Amduat tomb

Khepri’s place in the Amduat (far right).

Shining One;  He Who Created Himself; One Who Is in the Nun;
Guide me through this transformation.
I would become more.

There’s a special place in my heart for Khepri, the rejuvenated morning sun.  Maybe it’s the name, which literally means “to become” (derived from kheper).  Maybe it’s the fact the Khepri is represented as a beetle (specifically, Scarabaeus sacer), or a beetle-headed hawk, or a beetle headed man.  I like beetles, especially scarabs.

(Well, I like them as a concept.  I’m okay with big beetles, but those little ones that advance across my desk like a tiny dinosaur-mech army? EW!)

It could also be the fact that Khepri is (often) a forgotten god, and you all know how I like to give love to the forgotten. Or, maybe all of those things come together with a number of other components into one giant ball of epic godhood…with antennae!

Antennae aside, Khepri has meaning for modern Kemetics beyond the obvious scarab jewelry (I’ll bet, in fact, that many of the people wearing such things don’t even realize what it represents) and so I really wanted to include him in my Forgotten Gods series.

So, what do we know about Khepri?  Well, for starters, this is the beetle that represents him:

Scarabaeus sacer – isn’t it adorable?

S. sacer is a coprophagous beetle (or dung beetle) and collects dung in balls, which it rolls to a suitable location and then buries underground.  The beetle then eats the ball itself, or lays an egg within the ball, covers it, and then leaves.  In the case of the latter scenario, when the egg hatches the larva then feeds on the ball of dung.

Interestingly, it was both the rolling and the emergence of an adult beetle from a ball of dung that led the Ancient Egyptians to associate Khepri with S. sacer.  The rolling of the ball of dung is nearly identical to the rolling of the sun that Khepri does, especially when you consider the fact that dung beetles use the positioning of the sun when figuring out which way to go.  As for the emergence of an adult beetle from a seemingly lifeless ball of dung, well, can you think of a better example of something being created out of nothing?  It can appear, to observers, that S. sacer creates itself from nothing (observe that epithet of Khepri’s that is mentioned in the first line of this post.)

Khepri is an ancient Name; his is mentioned as one of the names of the sun in the Pyramid Texts, and he was linked with the infant sun god who rose from the Nun.  A stela in the British Museum contains two hymns to the Sun-God, and Khepri is mentioned within as follows:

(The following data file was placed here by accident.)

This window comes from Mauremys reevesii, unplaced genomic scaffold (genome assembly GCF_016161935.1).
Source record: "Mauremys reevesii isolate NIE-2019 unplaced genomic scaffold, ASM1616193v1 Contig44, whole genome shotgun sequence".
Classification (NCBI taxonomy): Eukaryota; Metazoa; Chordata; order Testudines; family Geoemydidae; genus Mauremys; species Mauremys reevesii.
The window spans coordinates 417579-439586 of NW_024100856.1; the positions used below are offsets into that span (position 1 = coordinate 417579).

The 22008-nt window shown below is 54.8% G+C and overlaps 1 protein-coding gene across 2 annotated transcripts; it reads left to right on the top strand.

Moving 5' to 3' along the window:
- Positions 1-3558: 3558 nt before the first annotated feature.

Hail to you, Re, perfect each day,
Who rises at dawn without failing,
Khepri who wearies himself with toil!
Your rays are on the face, yet unknown,

Fine gold does not match your splendor;
Self-made, you fashioned your body,
Creator uncreated.

Interestingly enough, those protuberances on S. sacer’s head and front legs are called rays.

Khepri is also uniquely linked to humanity – as we move through each stage of life from birth to death we become, and he is the process of becoming.  In addition, Khepri is linked to the transition from mummy to akh – as a creator god, Khepri can call forth life and prevent the decay and putrefaction of the body, thereby ensuring that essential body parts are left intact.  He is, as the hymn above says, “Creator, uncreated.”

No temple, as far as we know, was ever dedicated specifically to Khepri.  However, giant stone scarabs are set up near the entrances to many temple complexes, and the one by the sacred lake at Karnak is of particular interest in that it resides near an underground chamber that is said to represent the Duat.  Amulets in the shape of scarabs were common; it is estimated that millions were created.

In the modern day, I see Khepri as a Name to be petitioned for aid with personal growth and life changes, as well as one to call on behalf of the deceased to ensure they Ascend into the Duat.   However, although amulets in the form of scarabs were common, I could not find any sources that mention Khepri as a god of the people – unlike Taweret or Bes, it is not likely that he was worshiped outside of the purview of the priests.

(If someone knows differently, or can point me at a source, I’d be happy to update this entry.)

When approaching Khepri, a level of respect is beneficial and, as for most netjeru, offerings of bread, beer, and cold water appear to be excellent choices.  I’ve given him incense as well, as the perfume and smoke rise upward, but that’s my own UPG speaking.

Sources Used

D. Meeks and C. Favard-Meeks.  Daily Life of the Egyptian Gods.  Ithaca: 1996.  54-55, 159, 195

G. Pinch.  Egyptian Mythology: A Guide to the Gods, Goddesses, and Traditions of Ancient Egypt.  New York: 2004.  152-153.

M. Lichtheim.  Ancient Egyptian Literature: The New Kingdom (Volume II).  Berkeley: 2006.  86-89.


2 responses to “Khepri

  1. Pingback: (The) Ogdoad | Fluid Morality

Leave a Reply

Fill in your details below or click an icon to log in: Logo

You are commenting using your account. Log Out / Change )

Twitter picture

You are commenting using your Twitter account. Log Out / Change )

Facebook photo

You are commenting using your Facebook account. Log Out / Change )

Google+ photo

You are commenting using your Google+ account. Log Out / Change )

Connecting to %s